Monday, May 14, 2012

Faces of Manipulation: Addiction – The acceptable plague

I remember back in 2009 when we called the Swine Flu h1n1 a pandemic in the United States.  It was a horrible state of affairs, I knew of professors at my university who died, I had friends who came down with it, and the atmosphere of my employment and school completely changed.  We suddenly cared about people being sick and getting them the care they needed because this virus was so dangerous.  In the end according to the CDC from April 2009 to April 2010 according to mid-range estimations 61 million people caught the virus, 274,000 people were hospitalized because of the virus, and 12,740 people died from the virus.  When you consider US NEWS estimates of the population were around 305 million people living in the United States it becomes clear why people were worried,  that's some pretty scary numbers.  But everyone takes a collective sigh of relief that we lost no more than 18,300 people to it.  That's less than a small city.  It wasn't that bad.  I was one of those who thought that way, until I realized that one out of every five people contracted the virus.  It got me thinking about the pandemics which have been taking lives for centuries and effecting even more people world wide than H1N1 even began to touch in a single year.  The pandemic, or rather plague, I'm talking about is addiction.

Now I like to think about addiction in much wider terms than just alcohol and drugs, because this pandemic has arms that are much longer and more dangerous than that.  An addiction is a pathological relationship with any mood-altering experience that has life-threatening consequences.  So what kinds of things can be considers mood altering experiences?  Alcohol, drugs (illegal and prescription), co-dependency, video games, and sex are only a few kinds of addiction.  Each one gives to the addict a different emotional experience that strengthens a relationship with the addiction and weakens the relationship they have with themselves.  And therein is the danger of addiction, because the addict loses themselves within their addiction which makes the addict capable of things that in a healthy state of mind they would never do.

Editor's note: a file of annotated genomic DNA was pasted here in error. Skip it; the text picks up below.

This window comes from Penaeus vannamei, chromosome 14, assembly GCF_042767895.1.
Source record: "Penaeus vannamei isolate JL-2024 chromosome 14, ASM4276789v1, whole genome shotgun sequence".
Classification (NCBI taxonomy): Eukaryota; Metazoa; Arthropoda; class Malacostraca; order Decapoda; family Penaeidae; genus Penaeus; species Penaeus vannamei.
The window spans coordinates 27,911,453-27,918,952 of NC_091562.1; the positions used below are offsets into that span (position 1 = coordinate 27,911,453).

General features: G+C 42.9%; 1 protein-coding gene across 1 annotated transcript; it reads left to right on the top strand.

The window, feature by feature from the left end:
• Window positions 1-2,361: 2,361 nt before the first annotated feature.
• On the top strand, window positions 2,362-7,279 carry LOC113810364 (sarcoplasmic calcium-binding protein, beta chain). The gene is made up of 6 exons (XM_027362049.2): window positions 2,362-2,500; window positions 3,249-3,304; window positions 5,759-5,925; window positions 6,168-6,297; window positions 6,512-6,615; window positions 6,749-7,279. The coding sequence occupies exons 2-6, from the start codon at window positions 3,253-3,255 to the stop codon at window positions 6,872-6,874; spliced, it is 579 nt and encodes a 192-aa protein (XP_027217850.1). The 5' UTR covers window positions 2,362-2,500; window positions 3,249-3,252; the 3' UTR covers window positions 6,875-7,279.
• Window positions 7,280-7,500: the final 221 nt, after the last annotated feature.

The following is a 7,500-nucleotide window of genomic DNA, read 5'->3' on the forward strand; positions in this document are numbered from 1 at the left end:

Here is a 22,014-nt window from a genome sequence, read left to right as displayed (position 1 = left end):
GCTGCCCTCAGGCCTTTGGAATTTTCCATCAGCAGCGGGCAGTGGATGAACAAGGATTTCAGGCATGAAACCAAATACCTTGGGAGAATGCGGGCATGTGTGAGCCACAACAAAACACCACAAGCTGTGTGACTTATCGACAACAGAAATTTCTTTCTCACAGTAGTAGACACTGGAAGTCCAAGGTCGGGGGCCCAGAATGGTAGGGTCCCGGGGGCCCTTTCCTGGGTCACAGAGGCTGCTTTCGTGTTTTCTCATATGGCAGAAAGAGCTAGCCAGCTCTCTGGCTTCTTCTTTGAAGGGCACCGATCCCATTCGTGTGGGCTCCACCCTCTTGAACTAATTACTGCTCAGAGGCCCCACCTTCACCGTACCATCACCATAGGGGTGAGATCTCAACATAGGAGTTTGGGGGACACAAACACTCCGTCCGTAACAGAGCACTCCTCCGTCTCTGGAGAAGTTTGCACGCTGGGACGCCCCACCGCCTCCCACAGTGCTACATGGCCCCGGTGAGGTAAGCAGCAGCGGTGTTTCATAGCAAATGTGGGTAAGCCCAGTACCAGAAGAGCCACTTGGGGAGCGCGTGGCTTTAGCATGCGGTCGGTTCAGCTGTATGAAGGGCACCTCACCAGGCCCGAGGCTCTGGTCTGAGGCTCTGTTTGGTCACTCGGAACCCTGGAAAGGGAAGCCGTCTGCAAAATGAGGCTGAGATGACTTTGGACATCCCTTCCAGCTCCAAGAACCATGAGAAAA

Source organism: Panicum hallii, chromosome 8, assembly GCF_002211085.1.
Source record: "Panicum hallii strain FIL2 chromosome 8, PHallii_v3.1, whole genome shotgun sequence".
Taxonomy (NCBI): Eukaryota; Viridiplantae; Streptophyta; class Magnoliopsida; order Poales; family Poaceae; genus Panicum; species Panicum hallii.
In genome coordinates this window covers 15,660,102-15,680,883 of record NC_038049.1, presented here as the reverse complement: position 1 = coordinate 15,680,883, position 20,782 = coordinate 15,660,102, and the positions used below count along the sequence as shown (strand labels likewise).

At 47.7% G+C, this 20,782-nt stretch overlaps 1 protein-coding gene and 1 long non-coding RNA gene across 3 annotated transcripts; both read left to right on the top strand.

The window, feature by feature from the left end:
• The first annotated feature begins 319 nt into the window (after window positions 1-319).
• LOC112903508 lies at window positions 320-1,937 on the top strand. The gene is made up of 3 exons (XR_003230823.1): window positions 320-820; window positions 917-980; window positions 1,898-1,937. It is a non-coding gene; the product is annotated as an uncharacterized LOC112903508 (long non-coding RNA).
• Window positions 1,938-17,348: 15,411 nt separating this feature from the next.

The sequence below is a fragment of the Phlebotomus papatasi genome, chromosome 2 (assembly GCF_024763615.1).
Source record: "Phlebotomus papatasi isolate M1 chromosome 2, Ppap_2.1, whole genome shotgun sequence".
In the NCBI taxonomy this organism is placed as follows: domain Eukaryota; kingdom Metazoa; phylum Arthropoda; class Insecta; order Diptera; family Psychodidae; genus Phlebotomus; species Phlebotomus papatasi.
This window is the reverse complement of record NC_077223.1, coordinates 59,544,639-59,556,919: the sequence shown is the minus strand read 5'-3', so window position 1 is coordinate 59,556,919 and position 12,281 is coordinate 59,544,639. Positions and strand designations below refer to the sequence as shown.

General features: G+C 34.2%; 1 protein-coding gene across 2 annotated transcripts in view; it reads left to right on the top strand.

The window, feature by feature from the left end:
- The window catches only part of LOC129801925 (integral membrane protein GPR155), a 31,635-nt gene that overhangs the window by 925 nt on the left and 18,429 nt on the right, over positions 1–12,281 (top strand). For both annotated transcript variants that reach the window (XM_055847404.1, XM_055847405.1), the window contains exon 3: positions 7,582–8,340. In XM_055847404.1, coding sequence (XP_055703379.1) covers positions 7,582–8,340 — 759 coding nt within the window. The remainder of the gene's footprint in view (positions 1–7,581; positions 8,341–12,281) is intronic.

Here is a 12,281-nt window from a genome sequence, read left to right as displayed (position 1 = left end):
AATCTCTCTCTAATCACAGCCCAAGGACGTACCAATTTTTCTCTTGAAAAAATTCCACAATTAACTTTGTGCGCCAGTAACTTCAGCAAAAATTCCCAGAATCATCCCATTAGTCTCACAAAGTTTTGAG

Now you may ask why someone would seek out some experience or substance to make themselves feel better.  John Bradshaw describes addiction as "an outer reach for an inner security."  In other words addiction is an exterior symptom of a inward condition.  So when you see the alcoholic with their vodka, or the drug addict with their lines, there is a hole in their life that they are trying to fill with the drinking or cocaine.  The hole in my life is self acceptance.  My mind was broken during my childhood and I struggle with being able to see myself as a good person.

I've tried to fill that hole with being uber religious.  I've tried to fill that hole with numbing myself with video games.  I've tried to fill that hole through being co-dependent with others.  And each drug has only stripped me further of the acceptance I needed for myself.  God's acceptance never penetrated my resentment.  When I numbed my resentment I couldn't give of myself sincerely.  And I when I returned to helping others I overextended myself and grew more resentful.  Which sent me back to God asking for him to expel the anger and resentment from my heart.  But none of these things helped.